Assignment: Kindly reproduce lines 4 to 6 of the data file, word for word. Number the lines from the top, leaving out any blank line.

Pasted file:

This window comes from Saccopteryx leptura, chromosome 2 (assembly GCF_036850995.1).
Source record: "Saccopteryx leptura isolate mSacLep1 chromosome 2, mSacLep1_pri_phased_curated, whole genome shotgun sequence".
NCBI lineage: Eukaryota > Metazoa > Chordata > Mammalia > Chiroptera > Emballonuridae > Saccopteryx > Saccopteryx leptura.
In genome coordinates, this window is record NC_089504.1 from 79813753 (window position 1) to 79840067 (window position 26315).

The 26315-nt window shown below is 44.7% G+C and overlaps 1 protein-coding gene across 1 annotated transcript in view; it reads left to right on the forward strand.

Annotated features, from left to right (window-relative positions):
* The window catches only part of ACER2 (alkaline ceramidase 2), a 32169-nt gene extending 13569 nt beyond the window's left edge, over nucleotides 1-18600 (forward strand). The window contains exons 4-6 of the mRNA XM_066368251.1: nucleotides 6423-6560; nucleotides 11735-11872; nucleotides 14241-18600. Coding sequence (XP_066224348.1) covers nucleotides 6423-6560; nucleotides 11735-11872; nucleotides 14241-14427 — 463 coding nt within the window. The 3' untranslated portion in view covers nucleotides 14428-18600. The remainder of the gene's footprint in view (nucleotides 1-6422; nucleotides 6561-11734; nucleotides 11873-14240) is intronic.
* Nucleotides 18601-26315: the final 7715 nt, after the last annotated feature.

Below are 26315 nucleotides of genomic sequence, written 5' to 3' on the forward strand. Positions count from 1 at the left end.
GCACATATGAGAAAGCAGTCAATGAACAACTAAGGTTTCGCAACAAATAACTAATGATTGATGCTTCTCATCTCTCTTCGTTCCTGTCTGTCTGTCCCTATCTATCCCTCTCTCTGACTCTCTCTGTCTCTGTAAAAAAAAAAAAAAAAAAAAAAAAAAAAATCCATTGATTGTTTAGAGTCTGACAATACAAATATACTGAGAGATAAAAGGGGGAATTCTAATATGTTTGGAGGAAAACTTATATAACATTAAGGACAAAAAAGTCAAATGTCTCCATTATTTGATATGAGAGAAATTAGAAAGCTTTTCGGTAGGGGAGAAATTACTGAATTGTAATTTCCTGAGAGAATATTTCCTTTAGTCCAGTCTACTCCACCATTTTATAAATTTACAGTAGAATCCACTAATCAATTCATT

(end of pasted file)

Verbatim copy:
In genome coordinates, this window is record NC_089504.1 from 79813753 (window position 1) to 79840067 (window position 26315).

The 26315-nt window shown below is 44.7% G+C and overlaps 1 protein-coding gene across 1 annotated transcript in view; it reads left to right on the forward strand.

Annotated features, from left to right (window-relative positions):